Which Mr. Smith do you mean? Mr. Smith the architect or Mr. Smith the electrician?

I want to speak to Mr. Smith, the electrician [5, 184].

In the phrase “Mr. Smith the architect or Mr. Smith the electrician“, “the architect/the electrician” specifies to which Mr. Smith the speaker is referring and is therefore restrictive. On the other hand, “Mr. Smith, the electrician” the parenthetical “the electrician” does not narrow down the subject, but rather provides additional information about the subject, namely, “Mr. Smith“.

In English, a non-restrictive appositive must be preceded or set off by commas, while a restrictive appositive is not set off by commas [35].

Restrictive apposition is common especially when the first element defines the meaning of the second element [5, 184]:

The famous critic Paul Jones

The number three

The novel Les Misérables

My good friend Bob

This man Smith

The letter ‘A’

Not all restrictive clauses are appositives. For example, Alice in “Bill’s friend Alice …” is an appositive noun; Alice in “Bill’s friend, whose name is Alice, …” is not an appositive but, rather, the predicate of a restrictive clause. The main difference between the two is that the second explicitly states what an apposition would omit: that the friend in question is named Alice. If the meaning is clear “Bill’s friend Alice” can be used.

The same words can change from restrictive to non-restrictive (or vice versa) depending on the speaker and context. Consider the phrase “my brother Nathan”. If the speaker has more than one brother, the name Nathan is restrictive as it clarifies which brother. However, if the speaker has only one brother, then the brother’s name is parenthetical and the correct way to write it is: “my brother, Nathan, …”. If it is not known which the case is, it is safer to omit the restrictive commas: “John’s brother Nathan” is acceptable whether or not John has more brothers, unlike “John’s brother, Nathan” [35].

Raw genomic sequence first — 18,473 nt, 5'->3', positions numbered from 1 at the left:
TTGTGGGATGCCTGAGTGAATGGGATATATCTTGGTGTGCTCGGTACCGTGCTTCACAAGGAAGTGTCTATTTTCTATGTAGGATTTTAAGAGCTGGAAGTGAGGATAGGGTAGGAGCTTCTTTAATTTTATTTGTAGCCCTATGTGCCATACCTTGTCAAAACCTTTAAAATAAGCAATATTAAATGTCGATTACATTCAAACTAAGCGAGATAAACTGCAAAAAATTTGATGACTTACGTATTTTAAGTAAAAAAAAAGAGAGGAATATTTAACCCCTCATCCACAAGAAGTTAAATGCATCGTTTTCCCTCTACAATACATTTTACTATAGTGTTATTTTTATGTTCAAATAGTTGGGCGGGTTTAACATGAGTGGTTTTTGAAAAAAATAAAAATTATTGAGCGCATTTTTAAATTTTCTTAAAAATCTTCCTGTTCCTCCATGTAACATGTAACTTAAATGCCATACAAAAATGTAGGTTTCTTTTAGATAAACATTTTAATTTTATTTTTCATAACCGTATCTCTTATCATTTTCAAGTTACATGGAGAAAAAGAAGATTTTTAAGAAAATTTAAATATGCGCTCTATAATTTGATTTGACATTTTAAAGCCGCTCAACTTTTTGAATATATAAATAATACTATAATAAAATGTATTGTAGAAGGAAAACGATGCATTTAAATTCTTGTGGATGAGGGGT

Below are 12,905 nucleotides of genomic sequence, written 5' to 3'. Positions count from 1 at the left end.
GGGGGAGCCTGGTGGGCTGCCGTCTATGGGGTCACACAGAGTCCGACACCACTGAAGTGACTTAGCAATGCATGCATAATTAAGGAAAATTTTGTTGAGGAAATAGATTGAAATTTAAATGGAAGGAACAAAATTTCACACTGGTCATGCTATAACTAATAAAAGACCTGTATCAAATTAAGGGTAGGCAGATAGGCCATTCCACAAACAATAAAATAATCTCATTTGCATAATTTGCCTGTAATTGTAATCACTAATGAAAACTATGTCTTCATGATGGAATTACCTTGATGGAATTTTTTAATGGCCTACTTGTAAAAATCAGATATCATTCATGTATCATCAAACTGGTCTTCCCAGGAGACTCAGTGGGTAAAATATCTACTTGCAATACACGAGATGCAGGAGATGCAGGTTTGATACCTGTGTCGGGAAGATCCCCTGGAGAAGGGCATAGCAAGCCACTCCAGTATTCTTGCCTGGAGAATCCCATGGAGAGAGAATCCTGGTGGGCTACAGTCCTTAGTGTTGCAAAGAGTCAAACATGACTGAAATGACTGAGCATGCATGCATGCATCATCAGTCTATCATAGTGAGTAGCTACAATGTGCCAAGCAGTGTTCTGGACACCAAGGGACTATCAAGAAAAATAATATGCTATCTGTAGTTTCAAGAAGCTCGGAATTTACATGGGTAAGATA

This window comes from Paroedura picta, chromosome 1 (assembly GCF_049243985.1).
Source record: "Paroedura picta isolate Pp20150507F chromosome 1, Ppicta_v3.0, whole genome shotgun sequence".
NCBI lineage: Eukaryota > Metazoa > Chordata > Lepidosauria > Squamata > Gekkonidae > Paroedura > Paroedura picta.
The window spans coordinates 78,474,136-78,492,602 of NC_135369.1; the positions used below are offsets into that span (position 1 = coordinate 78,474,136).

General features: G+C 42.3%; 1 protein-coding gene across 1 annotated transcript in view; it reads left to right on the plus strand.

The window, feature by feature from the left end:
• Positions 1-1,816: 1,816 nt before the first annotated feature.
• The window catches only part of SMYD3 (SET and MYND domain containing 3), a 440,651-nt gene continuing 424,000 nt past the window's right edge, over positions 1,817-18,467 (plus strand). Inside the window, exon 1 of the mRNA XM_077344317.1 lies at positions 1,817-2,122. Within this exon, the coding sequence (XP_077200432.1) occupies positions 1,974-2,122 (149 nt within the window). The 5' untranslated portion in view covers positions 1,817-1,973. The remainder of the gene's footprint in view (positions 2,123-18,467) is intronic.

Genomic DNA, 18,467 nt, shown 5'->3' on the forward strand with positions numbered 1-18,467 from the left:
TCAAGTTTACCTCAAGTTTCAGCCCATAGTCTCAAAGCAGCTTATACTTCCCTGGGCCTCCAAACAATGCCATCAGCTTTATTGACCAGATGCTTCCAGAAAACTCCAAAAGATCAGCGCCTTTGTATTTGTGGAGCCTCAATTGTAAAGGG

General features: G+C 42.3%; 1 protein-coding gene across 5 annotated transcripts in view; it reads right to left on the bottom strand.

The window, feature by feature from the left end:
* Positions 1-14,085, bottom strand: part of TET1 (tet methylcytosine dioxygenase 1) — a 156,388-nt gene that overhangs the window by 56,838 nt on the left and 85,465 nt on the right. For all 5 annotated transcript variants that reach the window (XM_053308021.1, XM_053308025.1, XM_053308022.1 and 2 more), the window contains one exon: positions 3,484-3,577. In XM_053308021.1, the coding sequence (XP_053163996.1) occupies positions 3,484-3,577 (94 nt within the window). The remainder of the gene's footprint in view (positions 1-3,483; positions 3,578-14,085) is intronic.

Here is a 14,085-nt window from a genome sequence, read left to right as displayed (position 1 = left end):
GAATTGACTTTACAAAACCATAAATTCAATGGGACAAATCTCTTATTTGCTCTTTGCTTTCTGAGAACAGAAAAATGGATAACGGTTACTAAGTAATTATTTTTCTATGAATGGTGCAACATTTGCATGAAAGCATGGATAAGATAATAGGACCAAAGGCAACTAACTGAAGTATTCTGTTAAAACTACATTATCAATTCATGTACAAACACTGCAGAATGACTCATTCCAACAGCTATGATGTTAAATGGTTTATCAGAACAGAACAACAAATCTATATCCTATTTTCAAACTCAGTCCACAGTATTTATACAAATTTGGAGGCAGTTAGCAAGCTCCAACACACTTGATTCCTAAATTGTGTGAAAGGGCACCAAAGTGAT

Sometimes the appositional relation is made explicit by an adverbial, for example, the passenger plane of the 1980s, namely the supersonic jet. Under apposition may also be included cases where the second element exemplifies the first, or is in inclusive relation to it. In such cases a connecting adverbial, such as for example, for instance, especially, particularly, in particular, notably, chiefly, mainly, is normally present [5, 184]:

Many famous men, for example de Gaulle, Churchill and Roosevelt, have visited this university [5, 184].

The children enjoyed watching the animals, particularly the monkeys [5, 184].

Examining the Apposition it is also important to mention about appositive clauses.

According to Geoffrey Leech appositive clauses are nominal clauses which have a relation to the head similar to that between two noun phrases in apposition. They can be that-clauses or to-infinitive clauses [5, 250]:

(1) The news that he was resigning his job proved to be incorrect.

(2)The police have been investigating a plot to kidnap a prominent diplomat.

The relation of apposition can be seen if noun phrase is related to a subject + be + complement construction:

(1a)The news was that he was resigning his job.

(2a)The plot is to kidnap a prominent diplomat.

That-clause is nominal clause and not a relative clause. For example:

(3) The news that was spreading proved to be incorrect.

That in (3) is relative pronoun, and could be replaced by which. It acts as the subject of the clause. But in (1) that is conjunction [5, 250].

Blokh regards that the appositive clause, in keeping with the general nature of apposition, does not simply give some sort of qualification to its antecedent, but defines or elucidates its very meaning in the context. Due to this specialization, appositive clauses refer to substantive antecedents of abstract semantics. Since the role of appositive clauses consists in bringing about contextual limitations of the meaning of the antecedent, the status of appositive clauses in the general system of attributive clauses is intermediary between restrictive and descriptive [13, 319].